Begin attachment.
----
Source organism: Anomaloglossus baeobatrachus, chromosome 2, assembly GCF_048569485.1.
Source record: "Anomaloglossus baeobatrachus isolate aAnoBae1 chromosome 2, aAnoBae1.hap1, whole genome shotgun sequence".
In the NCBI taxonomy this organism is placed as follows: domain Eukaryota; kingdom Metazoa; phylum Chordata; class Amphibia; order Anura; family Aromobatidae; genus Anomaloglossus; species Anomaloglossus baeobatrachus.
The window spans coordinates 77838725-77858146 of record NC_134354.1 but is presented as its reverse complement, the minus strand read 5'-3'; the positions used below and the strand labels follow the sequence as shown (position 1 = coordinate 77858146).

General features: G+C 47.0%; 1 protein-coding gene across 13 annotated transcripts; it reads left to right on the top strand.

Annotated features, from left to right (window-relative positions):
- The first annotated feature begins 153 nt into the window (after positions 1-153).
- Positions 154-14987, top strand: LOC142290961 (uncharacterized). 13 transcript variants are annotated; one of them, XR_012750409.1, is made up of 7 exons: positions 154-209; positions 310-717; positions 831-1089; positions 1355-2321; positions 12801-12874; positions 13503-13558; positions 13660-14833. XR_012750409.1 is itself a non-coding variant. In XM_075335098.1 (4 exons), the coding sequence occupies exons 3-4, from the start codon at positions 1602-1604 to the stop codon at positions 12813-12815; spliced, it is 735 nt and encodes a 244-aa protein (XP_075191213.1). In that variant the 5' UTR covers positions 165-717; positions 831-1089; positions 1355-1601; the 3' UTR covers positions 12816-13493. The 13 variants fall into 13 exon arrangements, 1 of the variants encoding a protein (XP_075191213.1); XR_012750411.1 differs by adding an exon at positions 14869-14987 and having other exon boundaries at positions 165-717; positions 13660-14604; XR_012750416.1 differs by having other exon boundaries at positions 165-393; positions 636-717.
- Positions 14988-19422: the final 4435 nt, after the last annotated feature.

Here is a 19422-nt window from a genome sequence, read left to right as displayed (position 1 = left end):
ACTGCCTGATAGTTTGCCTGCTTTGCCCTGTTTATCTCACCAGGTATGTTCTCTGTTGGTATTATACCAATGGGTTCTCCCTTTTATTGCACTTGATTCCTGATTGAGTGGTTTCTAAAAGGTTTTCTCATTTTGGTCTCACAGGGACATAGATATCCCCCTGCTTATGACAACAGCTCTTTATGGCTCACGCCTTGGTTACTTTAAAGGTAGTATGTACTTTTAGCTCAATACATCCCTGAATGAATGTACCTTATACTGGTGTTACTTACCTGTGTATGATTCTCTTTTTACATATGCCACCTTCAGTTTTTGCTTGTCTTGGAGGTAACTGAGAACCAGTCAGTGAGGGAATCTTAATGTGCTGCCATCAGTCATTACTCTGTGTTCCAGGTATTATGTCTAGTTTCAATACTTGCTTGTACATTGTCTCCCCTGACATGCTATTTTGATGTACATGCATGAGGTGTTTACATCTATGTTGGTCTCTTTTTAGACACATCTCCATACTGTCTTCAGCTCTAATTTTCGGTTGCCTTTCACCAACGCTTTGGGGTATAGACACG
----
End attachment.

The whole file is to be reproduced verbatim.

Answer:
Source organism: Anomaloglossus baeobatrachus, chromosome 2, assembly GCF_048569485.1.
Source record: "Anomaloglossus baeobatrachus isolate aAnoBae1 chromosome 2, aAnoBae1.hap1, whole genome shotgun sequence".
In the NCBI taxonomy this organism is placed as follows: domain Eukaryota; kingdom Metazoa; phylum Chordata; class Amphibia; order Anura; family Aromobatidae; genus Anomaloglossus; species Anomaloglossus baeobatrachus.
The window spans coordinates 77838725-77858146 of record NC_134354.1 but is presented as its reverse complement, the minus strand read 5'-3'; the positions used below and the strand labels follow the sequence as shown (position 1 = coordinate 77858146).

General features: G+C 47.0%; 1 protein-coding gene across 13 annotated transcripts; it reads left to right on the top strand.

Annotated features, from left to right (window-relative positions):
- The first annotated feature begins 153 nt into the window (after positions 1-153).
- Positions 154-14987, top strand: LOC142290961 (uncharacterized). 13 transcript variants are annotated; one of them, XR_012750409.1, is made up of 7 exons: positions 154-209; positions 310-717; positions 831-1089; positions 1355-2321; positions 12801-12874; positions 13503-13558; positions 13660-14833. XR_012750409.1 is itself a non-coding variant. In XM_075335098.1 (4 exons), the coding sequence occupies exons 3-4, from the start codon at positions 1602-1604 to the stop codon at positions 12813-12815; spliced, it is 735 nt and encodes a 244-aa protein (XP_075191213.1). In that variant the 5' UTR covers positions 165-717; positions 831-1089; positions 1355-1601; the 3' UTR covers positions 12816-13493. The 13 variants fall into 13 exon arrangements, 1 of the variants encoding a protein (XP_075191213.1); XR_012750411.1 differs by adding an exon at positions 14869-14987 and having other exon boundaries at positions 165-717; positions 13660-14604; XR_012750416.1 differs by having other exon boundaries at positions 165-393; positions 636-717.
- Positions 14988-19422: the final 4435 nt, after the last annotated feature.

Here is a 19422-nt window from a genome sequence, read left to right as displayed (position 1 = left end):
ACTGCCTGATAGTTTGCCTGCTTTGCCCTGTTTATCTCACCAGGTATGTTCTCTGTTGGTATTATACCAATGGGTTCTCCCTTTTATTGCACTTGATTCCTGATTGAGTGGTTTCTAAAAGGTTTTCTCATTTTGGTCTCACAGGGACATAGATATCCCCCTGCTTATGACAACAGCTCTTTATGGCTCACGCCTTGGTTACTTTAAAGGTAGTATGTACTTTTAGCTCAATACATCCCTGAATGAATGTACCTTATACTGGTGTTACTTACCTGTGTATGATTCTCTTTTTACATATGCCACCTTCAGTTTTTGCTTGTCTTGGAGGTAACTGAGAACCAGTCAGTGAGGGAATCTTAATGTGCTGCCATCAGTCATTACTCTGTGTTCCAGGTATTATGTCTAGTTTCAATACTTGCTTGTACATTGTCTCCCCTGACATGCTATTTTGATGTACATGCATGAGGTGTTTACATCTATGTTGGTCTCTTTTTAGACACATCTCCATACTGTCTTCAGCTCTAATTTTCGGTTGCCTTTCACCAACGCTTTGGGGTATAGACACG